Source: Transformative Dialogues: Teaching & Learning Journal, 9(1).
Author(s): Vandermaas-Peeler, M.
Working closely with a faculty mentor is a defining characteristic of a high-quality undergraduate research (UR) experience, and mentoring UR has become a desirable pedagogical practice across undergraduate disciplines. By participating in mentored UR, students are gradually introduced to research practices through the guidance and expertise of their mentors and progress from being newcomers in the community to developing professional identities and gaining confidence in their membership within a larger community of practice (CoP). Faculty mentors also derive benefits from engaging in mentoring as a pedagogical practice, though most empirical research has focused on student gains. In this literature review, the potential benefits and challenges to participation in a CoP are explored from student and faculty perspectives, as well as the broader institutional context.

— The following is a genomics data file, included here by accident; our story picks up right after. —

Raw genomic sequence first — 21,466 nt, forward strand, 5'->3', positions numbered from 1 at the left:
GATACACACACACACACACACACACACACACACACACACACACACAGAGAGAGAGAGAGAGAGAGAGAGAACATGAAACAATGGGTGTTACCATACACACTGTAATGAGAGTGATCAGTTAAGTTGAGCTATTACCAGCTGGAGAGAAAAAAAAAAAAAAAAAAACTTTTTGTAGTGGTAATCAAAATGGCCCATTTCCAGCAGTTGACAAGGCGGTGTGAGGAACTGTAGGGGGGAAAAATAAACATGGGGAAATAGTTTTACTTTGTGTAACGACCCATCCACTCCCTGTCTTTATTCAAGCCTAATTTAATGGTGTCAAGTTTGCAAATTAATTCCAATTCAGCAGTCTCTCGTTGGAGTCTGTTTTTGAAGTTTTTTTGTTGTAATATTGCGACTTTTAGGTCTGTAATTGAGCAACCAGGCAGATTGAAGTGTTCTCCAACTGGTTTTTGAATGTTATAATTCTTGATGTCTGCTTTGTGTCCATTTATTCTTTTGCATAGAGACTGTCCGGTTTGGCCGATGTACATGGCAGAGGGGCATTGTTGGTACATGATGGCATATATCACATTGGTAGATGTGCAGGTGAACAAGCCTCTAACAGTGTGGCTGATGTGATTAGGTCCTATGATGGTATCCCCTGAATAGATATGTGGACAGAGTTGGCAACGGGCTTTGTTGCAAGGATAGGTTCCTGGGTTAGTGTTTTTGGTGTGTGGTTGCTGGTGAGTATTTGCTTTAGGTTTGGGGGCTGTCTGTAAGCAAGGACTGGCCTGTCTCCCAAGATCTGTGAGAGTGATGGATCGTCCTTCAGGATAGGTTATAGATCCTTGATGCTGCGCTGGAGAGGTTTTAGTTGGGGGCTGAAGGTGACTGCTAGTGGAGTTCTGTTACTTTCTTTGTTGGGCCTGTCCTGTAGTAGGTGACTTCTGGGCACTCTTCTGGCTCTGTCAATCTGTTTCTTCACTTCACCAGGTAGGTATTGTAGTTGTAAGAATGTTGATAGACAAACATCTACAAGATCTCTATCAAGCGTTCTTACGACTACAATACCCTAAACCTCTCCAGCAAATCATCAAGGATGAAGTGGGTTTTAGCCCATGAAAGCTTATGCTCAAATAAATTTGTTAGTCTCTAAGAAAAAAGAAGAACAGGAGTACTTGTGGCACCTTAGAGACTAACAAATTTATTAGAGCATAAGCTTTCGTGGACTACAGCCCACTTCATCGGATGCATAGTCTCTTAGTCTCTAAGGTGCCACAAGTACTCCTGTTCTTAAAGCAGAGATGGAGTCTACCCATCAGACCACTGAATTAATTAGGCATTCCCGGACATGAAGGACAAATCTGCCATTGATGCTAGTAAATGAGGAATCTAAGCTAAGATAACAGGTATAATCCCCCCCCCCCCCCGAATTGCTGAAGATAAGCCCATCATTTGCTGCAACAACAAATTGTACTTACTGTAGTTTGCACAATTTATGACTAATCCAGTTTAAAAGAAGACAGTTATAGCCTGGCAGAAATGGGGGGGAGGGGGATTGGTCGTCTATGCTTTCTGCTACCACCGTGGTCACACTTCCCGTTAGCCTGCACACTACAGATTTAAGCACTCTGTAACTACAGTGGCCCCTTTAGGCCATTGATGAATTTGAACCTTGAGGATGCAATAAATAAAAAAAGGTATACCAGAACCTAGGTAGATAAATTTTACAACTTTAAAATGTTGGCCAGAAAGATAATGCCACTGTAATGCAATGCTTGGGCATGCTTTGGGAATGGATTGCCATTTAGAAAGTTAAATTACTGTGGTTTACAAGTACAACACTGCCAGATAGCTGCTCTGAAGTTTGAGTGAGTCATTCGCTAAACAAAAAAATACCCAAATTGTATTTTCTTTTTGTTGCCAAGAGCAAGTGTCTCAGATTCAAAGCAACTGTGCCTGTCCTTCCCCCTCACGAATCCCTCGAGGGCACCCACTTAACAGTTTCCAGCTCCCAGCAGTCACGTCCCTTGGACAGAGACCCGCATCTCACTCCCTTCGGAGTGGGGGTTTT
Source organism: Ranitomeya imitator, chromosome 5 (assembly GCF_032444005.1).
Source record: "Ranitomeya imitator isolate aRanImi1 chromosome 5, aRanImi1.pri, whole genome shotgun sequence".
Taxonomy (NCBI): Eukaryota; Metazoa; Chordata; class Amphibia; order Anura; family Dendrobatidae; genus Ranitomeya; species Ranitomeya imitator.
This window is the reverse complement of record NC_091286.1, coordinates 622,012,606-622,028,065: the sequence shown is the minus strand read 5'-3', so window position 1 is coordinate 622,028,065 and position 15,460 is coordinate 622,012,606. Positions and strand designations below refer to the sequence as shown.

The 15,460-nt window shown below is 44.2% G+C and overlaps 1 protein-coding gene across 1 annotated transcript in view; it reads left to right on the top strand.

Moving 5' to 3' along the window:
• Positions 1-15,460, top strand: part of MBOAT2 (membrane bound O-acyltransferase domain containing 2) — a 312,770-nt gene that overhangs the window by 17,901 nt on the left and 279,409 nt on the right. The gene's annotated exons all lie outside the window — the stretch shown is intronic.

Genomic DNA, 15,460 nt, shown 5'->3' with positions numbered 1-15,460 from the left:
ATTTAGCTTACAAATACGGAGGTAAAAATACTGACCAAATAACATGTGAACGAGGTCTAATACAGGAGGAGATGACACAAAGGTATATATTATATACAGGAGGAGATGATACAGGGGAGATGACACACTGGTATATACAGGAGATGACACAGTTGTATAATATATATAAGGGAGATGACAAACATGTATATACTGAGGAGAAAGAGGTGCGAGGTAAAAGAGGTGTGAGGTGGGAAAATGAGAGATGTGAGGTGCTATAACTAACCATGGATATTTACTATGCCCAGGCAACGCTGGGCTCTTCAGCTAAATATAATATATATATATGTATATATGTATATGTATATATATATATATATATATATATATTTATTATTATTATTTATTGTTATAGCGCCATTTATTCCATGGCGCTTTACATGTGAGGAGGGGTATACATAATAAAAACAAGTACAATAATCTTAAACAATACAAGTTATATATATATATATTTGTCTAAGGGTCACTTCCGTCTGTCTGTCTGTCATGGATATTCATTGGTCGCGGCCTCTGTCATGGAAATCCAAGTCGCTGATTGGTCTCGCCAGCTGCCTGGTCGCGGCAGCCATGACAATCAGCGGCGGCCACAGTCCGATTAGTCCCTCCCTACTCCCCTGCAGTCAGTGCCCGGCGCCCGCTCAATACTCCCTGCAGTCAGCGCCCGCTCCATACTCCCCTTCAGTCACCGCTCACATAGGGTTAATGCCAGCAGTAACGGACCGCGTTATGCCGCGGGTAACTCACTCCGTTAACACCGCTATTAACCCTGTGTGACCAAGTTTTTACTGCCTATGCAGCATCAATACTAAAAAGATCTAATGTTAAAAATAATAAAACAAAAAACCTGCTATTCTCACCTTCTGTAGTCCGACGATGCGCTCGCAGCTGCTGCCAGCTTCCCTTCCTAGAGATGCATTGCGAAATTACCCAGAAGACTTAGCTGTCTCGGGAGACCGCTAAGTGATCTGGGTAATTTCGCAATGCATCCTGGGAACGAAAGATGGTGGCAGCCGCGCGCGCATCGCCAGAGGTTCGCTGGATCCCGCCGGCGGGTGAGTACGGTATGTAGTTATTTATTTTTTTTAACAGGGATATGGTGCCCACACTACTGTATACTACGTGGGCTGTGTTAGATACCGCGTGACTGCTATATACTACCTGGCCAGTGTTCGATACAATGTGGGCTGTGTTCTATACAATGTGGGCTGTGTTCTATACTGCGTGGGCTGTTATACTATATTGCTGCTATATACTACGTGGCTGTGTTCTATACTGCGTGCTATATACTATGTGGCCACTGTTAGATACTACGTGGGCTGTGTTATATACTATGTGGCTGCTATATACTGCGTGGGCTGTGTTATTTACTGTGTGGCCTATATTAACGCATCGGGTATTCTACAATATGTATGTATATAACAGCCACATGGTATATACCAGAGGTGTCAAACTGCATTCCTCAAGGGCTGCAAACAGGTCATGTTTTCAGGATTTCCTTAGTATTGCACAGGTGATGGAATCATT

Vandermaas-Peeler, M. (2016). Mentoring Undergraduate Research: Student and Faculty Participation in Communities of Practice. Transformative Dialogues: Teaching & Learning Journal, 9(1).